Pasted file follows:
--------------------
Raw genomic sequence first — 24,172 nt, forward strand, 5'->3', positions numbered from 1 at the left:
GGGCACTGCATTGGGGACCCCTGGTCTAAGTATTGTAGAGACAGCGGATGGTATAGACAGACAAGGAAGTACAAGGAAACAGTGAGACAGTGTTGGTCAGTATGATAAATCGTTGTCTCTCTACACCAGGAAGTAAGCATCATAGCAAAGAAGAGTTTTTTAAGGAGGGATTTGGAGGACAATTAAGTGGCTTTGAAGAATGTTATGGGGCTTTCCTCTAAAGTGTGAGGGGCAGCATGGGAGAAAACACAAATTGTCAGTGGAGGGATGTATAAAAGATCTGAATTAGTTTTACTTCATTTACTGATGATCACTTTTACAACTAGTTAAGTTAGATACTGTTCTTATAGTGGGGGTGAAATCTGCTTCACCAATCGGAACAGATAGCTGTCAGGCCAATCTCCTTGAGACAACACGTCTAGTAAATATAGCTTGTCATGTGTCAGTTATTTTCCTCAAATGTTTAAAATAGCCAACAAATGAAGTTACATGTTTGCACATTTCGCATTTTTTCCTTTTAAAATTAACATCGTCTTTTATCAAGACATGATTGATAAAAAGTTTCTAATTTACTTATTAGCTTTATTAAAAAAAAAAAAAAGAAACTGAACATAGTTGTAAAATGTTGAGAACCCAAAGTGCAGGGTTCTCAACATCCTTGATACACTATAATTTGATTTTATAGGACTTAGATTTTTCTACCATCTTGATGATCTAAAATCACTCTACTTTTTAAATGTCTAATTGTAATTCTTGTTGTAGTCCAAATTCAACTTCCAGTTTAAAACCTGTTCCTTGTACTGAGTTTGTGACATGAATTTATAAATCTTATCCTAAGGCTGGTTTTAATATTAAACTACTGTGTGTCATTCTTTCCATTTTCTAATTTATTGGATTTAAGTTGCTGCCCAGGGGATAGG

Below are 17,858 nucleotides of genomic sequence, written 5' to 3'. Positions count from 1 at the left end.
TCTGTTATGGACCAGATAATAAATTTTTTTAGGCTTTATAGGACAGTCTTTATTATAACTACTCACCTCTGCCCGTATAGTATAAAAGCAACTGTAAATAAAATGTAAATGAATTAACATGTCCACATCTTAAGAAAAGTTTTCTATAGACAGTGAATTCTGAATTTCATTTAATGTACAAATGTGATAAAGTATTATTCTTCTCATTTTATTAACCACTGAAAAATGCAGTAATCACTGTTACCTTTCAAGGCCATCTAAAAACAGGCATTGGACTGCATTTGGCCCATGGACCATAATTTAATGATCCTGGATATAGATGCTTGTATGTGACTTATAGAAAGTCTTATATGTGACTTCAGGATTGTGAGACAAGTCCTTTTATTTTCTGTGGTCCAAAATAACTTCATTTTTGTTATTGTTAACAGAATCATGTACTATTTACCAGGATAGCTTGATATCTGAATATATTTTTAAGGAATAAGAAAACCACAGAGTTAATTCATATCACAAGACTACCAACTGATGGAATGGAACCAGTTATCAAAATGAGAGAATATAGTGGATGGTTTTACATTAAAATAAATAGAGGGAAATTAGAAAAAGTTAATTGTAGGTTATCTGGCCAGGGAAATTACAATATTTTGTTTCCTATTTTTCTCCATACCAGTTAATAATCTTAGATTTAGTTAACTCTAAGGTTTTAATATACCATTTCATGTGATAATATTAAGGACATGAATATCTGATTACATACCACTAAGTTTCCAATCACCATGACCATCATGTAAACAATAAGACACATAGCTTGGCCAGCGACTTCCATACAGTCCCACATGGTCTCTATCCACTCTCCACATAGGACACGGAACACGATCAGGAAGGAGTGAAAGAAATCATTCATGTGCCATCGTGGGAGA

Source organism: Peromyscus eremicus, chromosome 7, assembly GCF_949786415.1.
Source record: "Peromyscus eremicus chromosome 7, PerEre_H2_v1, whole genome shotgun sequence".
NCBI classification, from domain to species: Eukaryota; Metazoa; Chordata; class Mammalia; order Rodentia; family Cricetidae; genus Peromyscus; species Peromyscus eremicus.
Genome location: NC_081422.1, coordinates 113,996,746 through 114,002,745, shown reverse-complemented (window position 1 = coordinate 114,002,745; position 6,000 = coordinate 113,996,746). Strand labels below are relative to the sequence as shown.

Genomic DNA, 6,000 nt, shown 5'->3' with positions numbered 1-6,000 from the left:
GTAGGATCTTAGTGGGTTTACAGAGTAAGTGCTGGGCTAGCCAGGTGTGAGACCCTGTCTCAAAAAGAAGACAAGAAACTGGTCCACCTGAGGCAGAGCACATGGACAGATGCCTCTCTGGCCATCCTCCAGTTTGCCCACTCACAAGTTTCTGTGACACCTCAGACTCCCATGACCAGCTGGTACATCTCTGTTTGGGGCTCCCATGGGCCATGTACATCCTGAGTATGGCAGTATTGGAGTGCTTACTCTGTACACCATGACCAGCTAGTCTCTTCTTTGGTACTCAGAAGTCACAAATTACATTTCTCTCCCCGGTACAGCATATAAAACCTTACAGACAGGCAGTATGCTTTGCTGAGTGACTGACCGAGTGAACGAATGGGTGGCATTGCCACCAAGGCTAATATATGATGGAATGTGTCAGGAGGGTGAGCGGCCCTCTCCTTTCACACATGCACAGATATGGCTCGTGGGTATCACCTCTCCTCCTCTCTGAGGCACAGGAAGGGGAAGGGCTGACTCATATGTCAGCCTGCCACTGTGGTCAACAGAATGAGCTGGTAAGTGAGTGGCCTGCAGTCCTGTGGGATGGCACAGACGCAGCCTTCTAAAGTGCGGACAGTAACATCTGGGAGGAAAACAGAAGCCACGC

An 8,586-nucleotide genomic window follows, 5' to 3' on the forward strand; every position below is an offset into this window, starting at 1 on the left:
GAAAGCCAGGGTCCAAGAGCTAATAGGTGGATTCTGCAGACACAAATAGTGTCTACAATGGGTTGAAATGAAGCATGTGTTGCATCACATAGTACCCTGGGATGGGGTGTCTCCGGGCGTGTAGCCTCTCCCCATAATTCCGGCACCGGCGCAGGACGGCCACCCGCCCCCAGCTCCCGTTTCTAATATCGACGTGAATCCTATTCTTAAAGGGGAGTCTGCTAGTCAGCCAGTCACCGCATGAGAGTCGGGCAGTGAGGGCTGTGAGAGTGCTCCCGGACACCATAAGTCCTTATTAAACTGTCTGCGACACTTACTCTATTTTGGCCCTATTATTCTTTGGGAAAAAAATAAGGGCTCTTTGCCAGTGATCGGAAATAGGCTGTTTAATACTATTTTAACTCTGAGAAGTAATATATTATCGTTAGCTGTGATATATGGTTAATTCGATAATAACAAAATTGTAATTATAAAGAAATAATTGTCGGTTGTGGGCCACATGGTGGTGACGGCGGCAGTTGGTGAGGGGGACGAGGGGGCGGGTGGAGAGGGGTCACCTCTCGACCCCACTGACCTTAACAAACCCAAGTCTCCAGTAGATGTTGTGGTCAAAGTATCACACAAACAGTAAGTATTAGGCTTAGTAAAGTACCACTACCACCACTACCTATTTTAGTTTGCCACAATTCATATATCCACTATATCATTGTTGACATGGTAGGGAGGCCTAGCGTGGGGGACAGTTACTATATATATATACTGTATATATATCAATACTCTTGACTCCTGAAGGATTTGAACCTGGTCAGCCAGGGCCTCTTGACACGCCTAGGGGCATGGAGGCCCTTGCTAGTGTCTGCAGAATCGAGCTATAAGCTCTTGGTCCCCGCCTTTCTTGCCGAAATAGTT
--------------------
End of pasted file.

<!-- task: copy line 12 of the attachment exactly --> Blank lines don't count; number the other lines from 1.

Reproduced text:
GAAAGCCAGGGTCCAAGAGCTAATAGGTGGATTCTGCAGACACAAATAGTGTCTACAATGGGTTGAAATGAAGCATGTGTTGCATCACATAGTACCCTGGGATGGGGTGTCTCCGGGCGTGTAGCCTCTCCCCATAATTCCGGCACCGGCGCAGGACGGCCACCCGCCCCCAGCTCCCGTTTCTAATATCGACGTGAATCCTATTCTTAAAGGGGAGTCTGCTAGTCAGCCAGTCACCGCATGAGAGTCGGGCAGTGAGGGCTGTGAGAGTGCTCCCGGACACCATAAGTCCTTATTAAACTGTCTGCGACACTTACTCTATTTTGGCCCTATTATTCTTTGGGAAAAAAATAAGGGCTCTTTGCCAGTGATCGGAAATAGGCTGTTTAATACTATTTTAACTCTGAGAAGTAATATATTATCGTTAGCTGTGATATATGGTTAATTCGATAATAACAAAATTGTAATTATAAAGAAATAATTGTCGGTTGTGGGCCACATGGTGGTGACGGCGGCAGTTGGTGAGGGGGACGAGGGGGCGGGTGGAGAGGGGTCACCTCTCGACCCCACTGACCTTAACAAACCCAAGTCTCCAGTAGATGTTGTGGTCAAAGTATCACACAAACAGTAAGTATTAGGCTTAGTAAAGTACCACTACCACCACTACCTATTTTAGTTTGCCACAATTCATATATCCACTATATCATTGTTGACATGGTAGGGAGGCCTAGCGTGGGGGACAGTTACTATATATATATACTGTATATATATCAATACTCTTGACTCCTGAAGGATTTGAACCTGGTCAGCCAGGGCCTCTTGACACGCCTAGGGGCATGGAGGCCCTTGCTAGTGTCTGCAGAATCGAGCTATAAGCTCTTGGTCCCCGCCTTTCTTGCCGAAATAGTT